Vice Spending
April Vice Index Shows Strong Rebound

Vice Spending
April Vice Index Shows Strong Rebound

Andrew Zatlin

It was the storms. 


Last year, we saw a similar economic pattern in the first four months of the year: bad weather dampened play time in the first quarter, but once the storms passed, a spike in Vice spending ensued.  Bad weather dampened   spending in the first quarter, but then came Spring Break in early April.

It's very likely that most folks held back spending for two weeks until vacations started on April 3.  Not to offend, but kicking off Vice Spending on Easter would be in keeping with the original pagan Easter holiday customs, which celebrated the Spring Equinox with feasts and sex.

In any event, We see that pattern of spending echoed in various other mainstream data points like Retail Spending.    


But when we average that three-month period (the bar in green) it's basically the same level of spending..  Basically people have money, but they are waiting until after bouts of bad weather to end before they spend it.     We can see that especially in the bar and restaurant sector.     

Let's Get this Party Started

Party Time?  Oh my, yes.  If we dive into those Retail numbers, you'll see that the strongest growth of all retail components is going out and drinking.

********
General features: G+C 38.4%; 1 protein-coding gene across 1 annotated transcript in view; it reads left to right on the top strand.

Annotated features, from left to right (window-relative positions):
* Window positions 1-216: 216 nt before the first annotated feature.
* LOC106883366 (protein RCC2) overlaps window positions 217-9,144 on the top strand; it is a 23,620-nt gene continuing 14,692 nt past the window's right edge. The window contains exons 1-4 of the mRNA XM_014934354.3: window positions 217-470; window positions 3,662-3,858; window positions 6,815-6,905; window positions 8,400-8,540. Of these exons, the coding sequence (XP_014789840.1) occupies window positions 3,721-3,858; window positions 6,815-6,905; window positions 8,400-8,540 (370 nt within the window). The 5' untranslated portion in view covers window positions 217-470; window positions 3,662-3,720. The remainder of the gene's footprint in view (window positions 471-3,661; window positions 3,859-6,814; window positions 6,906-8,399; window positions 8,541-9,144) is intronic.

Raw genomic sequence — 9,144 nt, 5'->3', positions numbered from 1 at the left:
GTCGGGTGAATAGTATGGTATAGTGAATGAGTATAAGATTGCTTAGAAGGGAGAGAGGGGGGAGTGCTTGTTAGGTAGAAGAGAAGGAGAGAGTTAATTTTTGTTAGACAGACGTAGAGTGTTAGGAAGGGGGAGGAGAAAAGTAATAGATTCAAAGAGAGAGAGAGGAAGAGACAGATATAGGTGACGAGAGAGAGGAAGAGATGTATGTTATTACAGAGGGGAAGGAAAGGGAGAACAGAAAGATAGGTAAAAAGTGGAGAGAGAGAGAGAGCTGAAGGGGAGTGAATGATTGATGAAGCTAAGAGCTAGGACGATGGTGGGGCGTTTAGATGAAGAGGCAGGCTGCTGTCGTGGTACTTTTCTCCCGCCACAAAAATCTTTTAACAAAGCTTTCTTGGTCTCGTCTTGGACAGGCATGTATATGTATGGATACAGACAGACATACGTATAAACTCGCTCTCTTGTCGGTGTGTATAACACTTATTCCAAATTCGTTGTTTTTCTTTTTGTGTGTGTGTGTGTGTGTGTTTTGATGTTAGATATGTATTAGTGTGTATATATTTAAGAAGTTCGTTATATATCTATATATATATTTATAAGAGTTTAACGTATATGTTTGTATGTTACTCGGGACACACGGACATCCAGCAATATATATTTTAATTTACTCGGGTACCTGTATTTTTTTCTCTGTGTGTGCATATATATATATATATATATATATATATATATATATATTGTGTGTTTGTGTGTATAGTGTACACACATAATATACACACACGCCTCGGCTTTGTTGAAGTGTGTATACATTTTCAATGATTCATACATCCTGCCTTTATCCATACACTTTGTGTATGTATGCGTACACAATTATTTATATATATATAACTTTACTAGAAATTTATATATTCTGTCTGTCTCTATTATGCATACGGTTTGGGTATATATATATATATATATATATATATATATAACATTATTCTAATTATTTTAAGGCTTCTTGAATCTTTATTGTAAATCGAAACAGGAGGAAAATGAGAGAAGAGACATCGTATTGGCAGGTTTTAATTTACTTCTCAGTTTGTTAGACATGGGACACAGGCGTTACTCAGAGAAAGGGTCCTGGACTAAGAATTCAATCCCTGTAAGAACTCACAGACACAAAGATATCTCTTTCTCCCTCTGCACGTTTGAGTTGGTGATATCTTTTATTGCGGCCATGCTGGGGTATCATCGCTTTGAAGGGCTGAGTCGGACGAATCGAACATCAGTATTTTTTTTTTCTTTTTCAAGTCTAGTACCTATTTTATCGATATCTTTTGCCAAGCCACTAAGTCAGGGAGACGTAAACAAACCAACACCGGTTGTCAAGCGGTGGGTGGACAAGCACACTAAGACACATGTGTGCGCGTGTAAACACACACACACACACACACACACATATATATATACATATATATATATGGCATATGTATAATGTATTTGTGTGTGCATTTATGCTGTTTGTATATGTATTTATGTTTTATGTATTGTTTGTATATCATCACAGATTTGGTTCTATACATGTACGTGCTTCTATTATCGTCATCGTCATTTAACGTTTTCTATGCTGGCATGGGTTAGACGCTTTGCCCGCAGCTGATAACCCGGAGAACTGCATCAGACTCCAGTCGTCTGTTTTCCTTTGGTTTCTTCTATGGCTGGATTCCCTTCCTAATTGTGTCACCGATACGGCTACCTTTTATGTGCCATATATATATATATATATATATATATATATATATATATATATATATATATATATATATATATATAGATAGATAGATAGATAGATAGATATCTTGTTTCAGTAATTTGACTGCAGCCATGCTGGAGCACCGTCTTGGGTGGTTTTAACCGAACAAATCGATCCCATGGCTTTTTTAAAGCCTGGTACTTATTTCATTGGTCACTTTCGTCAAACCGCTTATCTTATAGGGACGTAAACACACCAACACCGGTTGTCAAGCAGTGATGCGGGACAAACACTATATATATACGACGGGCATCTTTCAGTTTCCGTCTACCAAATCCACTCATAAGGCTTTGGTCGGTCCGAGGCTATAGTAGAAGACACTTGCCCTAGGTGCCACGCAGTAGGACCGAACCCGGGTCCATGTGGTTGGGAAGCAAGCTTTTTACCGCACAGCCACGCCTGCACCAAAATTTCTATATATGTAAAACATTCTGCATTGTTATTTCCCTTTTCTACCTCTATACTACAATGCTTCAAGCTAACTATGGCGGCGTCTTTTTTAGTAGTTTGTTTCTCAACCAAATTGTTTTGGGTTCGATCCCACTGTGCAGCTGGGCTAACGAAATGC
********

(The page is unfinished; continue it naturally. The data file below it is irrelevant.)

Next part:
Official retail figures won't reflect the overall consumer spending sentiment because these figures don't include vacation spending.  Even though it was time for Spring Break time - when airfare prices are high and hotel vacancies are low -- the official data only counts in-store spending.  There isn’t a lot of in-store spending when folks are hitting the beaches of Cancun. 

So ignore mainstream reports of weaker-than-expected Retail figures: there's a good reason why hotels and recreation spots like Seaworld are reporting better than expected earnings. 

People are spending more on experiences and less so on products.

And speaking of spending on experiences, let's focus on Vice.

Hookernomics: A Nasty Flare up of Inflation.  But is it Contagious?

Over the holidays, we conducted a business survey of escorts.  The feedback was consistent: for the first half of 2015, escorts expected no inflation.  The key reasons: no jump in costs and no acceleration or deceleration in client spending.  No margin pressure and no demand driven pressure.

Premature extrapolation  This year, we noticed that more escorts were taking road trips.  In the business of Hookernomics, fishing in new waters is typically an indication of a business slowdown.  Fast forward to the second quarter, and prices are selectively moving up.  What's going on?

First, a March slump definitely seems to have been weather related.  A response to the weak start of the year.  Escorts hustled to generate the necessary cash flow.

This month, however, some escorts are testing the waters to see if the market will bear higher prices.